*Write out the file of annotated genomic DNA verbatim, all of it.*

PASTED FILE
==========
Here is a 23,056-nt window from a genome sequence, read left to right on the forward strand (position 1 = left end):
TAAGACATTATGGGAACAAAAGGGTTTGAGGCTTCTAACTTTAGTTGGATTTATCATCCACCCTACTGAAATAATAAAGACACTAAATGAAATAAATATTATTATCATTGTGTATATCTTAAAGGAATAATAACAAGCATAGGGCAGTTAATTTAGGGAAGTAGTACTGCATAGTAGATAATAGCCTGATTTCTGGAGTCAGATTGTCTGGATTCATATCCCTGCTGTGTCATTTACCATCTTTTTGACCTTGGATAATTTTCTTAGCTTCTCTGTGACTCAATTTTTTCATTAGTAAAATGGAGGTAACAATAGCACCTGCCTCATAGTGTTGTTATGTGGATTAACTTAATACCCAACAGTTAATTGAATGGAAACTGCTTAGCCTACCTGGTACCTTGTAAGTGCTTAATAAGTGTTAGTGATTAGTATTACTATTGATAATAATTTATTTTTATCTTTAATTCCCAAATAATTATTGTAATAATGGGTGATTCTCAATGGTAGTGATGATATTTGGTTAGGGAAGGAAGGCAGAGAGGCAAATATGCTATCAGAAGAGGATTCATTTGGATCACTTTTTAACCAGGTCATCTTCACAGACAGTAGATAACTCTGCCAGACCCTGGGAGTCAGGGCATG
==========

Here is a 23,056-nt window from a genome sequence, read left to right on the forward strand (position 1 = left end):
TAAGACATTATGGGAACAAAAGGGTTTGAGGCTTCTAACTTTAGTTGGATTTATCATCCACCCTACTGAAATAATAAAGACACTAAATGAAATAAATATTATTATCATTGTGTATATCTTAAAGGAATAATAACAAGCATAGGGCAGTTAATTTAGGGAAGTAGTACTGCATAGTAGATAATAGCCTGATTTCTGGAGTCAGATTGTCTGGATTCATATCCCTGCTGTGTCATTTACCATCTTTTTGACCTTGGATAATTTTCTTAGCTTCTCTGTGACTCAATTTTTTCATTAGTAAAATGGAGGTAACAATAGCACCTGCCTCATAGTGTTGTTATGTGGATTAACTTAATACCCAACAGTTAATTGAATGGAAACTGCTTAGCCTACCTGGTACCTTGTAAGTGCTTAATAAGTGTTAGTGATTAGTATTACTATTGATAATAATTTATTTTTATCTTTAATTCCCAAATAATTATTGTAATAATGGGTGATTCTCAATGGTAGTGATGATATTTGGTTAGGGAAGGAAGGCAGAGAGGCAAATATGCTATCAGAAGAGGATTCATTTGGATCACTTTTTAACCAGGTCATCTTCACAGACAGTAGATAACTCTGCCAGACCCTGGGAGTCAGGGCATG